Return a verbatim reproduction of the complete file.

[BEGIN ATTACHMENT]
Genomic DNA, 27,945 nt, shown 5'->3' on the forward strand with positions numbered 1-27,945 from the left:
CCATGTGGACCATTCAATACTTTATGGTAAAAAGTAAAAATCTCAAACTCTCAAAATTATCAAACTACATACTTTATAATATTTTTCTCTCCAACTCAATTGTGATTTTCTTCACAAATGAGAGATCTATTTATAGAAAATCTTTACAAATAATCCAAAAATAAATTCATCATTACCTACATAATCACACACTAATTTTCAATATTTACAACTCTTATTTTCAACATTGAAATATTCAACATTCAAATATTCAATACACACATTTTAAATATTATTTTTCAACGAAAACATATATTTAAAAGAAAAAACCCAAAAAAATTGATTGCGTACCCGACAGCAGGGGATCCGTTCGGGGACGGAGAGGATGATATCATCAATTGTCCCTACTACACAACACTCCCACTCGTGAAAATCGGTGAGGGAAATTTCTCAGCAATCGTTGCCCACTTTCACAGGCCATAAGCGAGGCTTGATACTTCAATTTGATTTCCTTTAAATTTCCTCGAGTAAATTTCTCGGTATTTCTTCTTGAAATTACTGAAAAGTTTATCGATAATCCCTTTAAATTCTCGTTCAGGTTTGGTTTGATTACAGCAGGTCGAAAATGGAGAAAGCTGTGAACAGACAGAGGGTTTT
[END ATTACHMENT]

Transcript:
Genomic DNA, 27,945 nt, shown 5'->3' on the forward strand with positions numbered 1-27,945 from the left:
CCATGTGGACCATTCAATACTTTATGGTAAAAAGTAAAAATCTCAAACTCTCAAAATTATCAAACTACATACTTTATAATATTTTTCTCTCCAACTCAATTGTGATTTTCTTCACAAATGAGAGATCTATTTATAGAAAATCTTTACAAATAATCCAAAAATAAATTCATCATTACCTACATAATCACACACTAATTTTCAATATTTACAACTCTTATTTTCAACATTGAAATATTCAACATTCAAATATTCAATACACACATTTTAAATATTATTTTTCAACGAAAACATATATTTAAAAGAAAAAACCCAAAAAAATTGATTGCGTACCCGACAGCAGGGGATCCGTTCGGGGACGGAGAGGATGATATCATCAATTGTCCCTACTACACAACACTCCCACTCGTGAAAATCGGTGAGGGAAATTTCTCAGCAATCGTTGCCCACTTTCACAGGCCATAAGCGAGGCTTGATACTTCAATTTGATTTCCTTTAAATTTCCTCGAGTAAATTTCTCGGTATTTCTTCTTGAAATTACTGAAAAGTTTATCGATAATCCCTTTAAATTCTCGTTCAGGTTTGGTTTGATTACAGCAGGTCGAAAATGGAGAAAGCTGTGAACAGACAGAGGGTTTT